Contractors mostly run their contracting business through their own limited companies, which are often called personal service companies, or PSCs. There are many benefits of trading this way, which include managing business risk and separating personal assets from the business. There are also tax efficiencies arising through distributing company profits in the form of dividends.
Although the Dividend Tax changes announced in the Summer Budget 2015 are set to draw a greater tax yield from limited company contractors, dividends still offer a popular, legitimate and tax efficient method of remuneration for contractors.
Here are ten facts you need to know about company dividends:
1. Dividends can only be paid out of company profits
Dividends are paid to the shareholders of a company out of profits or reserves. So, a loss making company with no reserves cannot pay a dividend.
That means, unlike a salary, contractors and other business owners can only pay a dividend when their company is profitable.
2. Declaring dividends without sufficient profits is illegal
Company directors issuing dividends when the company has insufficient profits don’t actually have the authority to do so – if they do the dividend is illegal.
These are what’s known as “ultra vires” dividends, which means ‘beyond the powers’. You should ensure there are profits, and involve your accountant if required, before declaring dividends to avoid the risk of breaking the law.
3. Contractors should calculate profits before declaring dividends
To avoid the risk of legal trouble for paying out illegal dividends, you can follow a general rule of thumb to calculate whether you have sufficient profits.
Add together expenses, salary, corporation tax (20% at the time of writing), and a reasonable margin for error and emergencies, before deducting the total from your sales. The remainder can be paid out as dividends.
4. You must correctly record your decision to declare a dividend
Dividends can be paid out to board members at any time throughout the fiscal year, but any distributed dividends must be recorded within the Minutes of the Board Meeting which will form part of your company records.
Similarly, a written record must be kept for each dividend shared – stating the receiver, the amount, and the shares owned by the receiver – known as the “dividend counterfoil”.
5. Dividends aren’t subject to NICs and have lower income tax rates
Limited company contractors often choose to pay themselves through a low salary - within their personal allowance - and high dividend arrangement, as it is the most tax-efficient method.
This is largely due to the fact that dividends aren’t subject to National Insurance Contributions (NICs) and Income Tax bands are lower than those paid on a salary.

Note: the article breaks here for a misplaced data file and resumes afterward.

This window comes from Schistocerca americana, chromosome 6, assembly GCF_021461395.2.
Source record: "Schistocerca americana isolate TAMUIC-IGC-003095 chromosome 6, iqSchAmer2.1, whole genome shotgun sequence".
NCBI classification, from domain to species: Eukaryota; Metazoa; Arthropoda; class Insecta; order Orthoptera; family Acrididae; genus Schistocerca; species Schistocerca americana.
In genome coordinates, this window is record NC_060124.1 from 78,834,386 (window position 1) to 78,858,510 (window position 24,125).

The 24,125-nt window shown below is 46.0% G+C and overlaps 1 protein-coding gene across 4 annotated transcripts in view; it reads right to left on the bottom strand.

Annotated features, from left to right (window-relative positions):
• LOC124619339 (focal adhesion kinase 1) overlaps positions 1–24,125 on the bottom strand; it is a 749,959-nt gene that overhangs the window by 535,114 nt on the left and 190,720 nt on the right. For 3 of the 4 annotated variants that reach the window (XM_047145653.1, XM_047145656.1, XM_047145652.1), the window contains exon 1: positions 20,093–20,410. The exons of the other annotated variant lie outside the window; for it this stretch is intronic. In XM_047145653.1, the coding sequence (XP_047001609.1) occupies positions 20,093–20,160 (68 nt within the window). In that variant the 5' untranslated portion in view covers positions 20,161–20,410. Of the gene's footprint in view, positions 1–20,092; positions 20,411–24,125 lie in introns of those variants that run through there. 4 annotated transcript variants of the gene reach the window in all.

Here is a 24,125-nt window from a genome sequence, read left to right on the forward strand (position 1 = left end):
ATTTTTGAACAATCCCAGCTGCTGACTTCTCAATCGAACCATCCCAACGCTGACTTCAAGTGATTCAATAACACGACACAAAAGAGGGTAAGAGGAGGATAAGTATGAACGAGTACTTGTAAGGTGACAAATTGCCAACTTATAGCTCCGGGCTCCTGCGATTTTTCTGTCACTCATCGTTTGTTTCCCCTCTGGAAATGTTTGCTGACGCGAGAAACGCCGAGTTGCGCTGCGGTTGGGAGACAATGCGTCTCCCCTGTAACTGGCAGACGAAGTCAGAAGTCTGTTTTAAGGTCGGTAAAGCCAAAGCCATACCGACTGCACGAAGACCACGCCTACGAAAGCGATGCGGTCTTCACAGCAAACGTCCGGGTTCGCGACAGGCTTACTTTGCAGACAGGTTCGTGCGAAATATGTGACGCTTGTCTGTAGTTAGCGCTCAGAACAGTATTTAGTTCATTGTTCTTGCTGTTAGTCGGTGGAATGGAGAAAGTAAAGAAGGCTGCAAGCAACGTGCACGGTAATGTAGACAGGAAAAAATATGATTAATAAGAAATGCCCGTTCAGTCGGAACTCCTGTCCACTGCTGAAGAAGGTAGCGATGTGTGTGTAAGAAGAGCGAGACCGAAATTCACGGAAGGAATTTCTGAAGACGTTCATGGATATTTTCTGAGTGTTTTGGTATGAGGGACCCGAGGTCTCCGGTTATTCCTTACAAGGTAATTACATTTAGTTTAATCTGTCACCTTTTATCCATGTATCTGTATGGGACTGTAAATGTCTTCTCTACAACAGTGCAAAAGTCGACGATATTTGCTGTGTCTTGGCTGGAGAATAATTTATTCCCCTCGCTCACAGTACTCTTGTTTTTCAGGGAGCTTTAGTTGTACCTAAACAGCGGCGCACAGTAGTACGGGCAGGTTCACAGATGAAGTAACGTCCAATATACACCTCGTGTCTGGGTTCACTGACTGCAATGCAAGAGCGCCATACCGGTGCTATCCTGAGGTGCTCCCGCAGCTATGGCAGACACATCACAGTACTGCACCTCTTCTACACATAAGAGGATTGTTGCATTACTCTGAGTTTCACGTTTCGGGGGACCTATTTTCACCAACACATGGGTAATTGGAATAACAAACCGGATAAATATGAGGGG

6. Contractors can still benefit from old tax rates and Dividend Tax Credits
Changes to dividends came into force from April 2016, but before then contractors could continue to benefit from lower (or no) income tax banks alongside a Dividend Tax Credit of 10%. Post April 2016 there are different dividend tax bands together with a £5,000 dividend allowance.
7. Dividend Tax changes are due from April 2016
As of April 2016, the Dividend Tax Credit was scrapped and limited company contractors experienced tax hikes on any dividends which exceed the £5,000 tax-free Dividend Allowance.
Tax rates are now:
- 7.5% for dividends within the basic rate band (£32,000)
- 32.5% within the higher rate band (£43,000)
- 38.1% within the additional rate band
8. Corporation tax keeps more dividend income within each threshold
The impact of the Dividend Tax is set to be significant, but possibly not quite as severe as previously feared.
Corporation tax is deducted at 20% before the Dividend Tax. Because the net dividends are no longer grossed up, your dividends will remain in lower tax thresholds for longer.
9. Dividends are set to be less beneficial for husband-and-wife teams
Limited companies run by husband-and-wife teams have traditionally benefitted from the tax advantages brought about by splitting dividends and using two tax allowances.
However, the Dividend Tax changes are set to impact on shareholders individually, potentially costing husband-and-wife teams two lots of extra tax totalling approximately £2,025 each.
10. Beware of S447
The tax law Section 447 Employment Related Securities generally targets large employers using ‘contrived’ schemes to avoid taxes by paying dividends, rather than salary.
HMRC could start targeting contractors with these rules. As a precaution, you’re advised to put in place a robust paper trail to prove that the money you receive is a genuine dividend, and not disguised salary.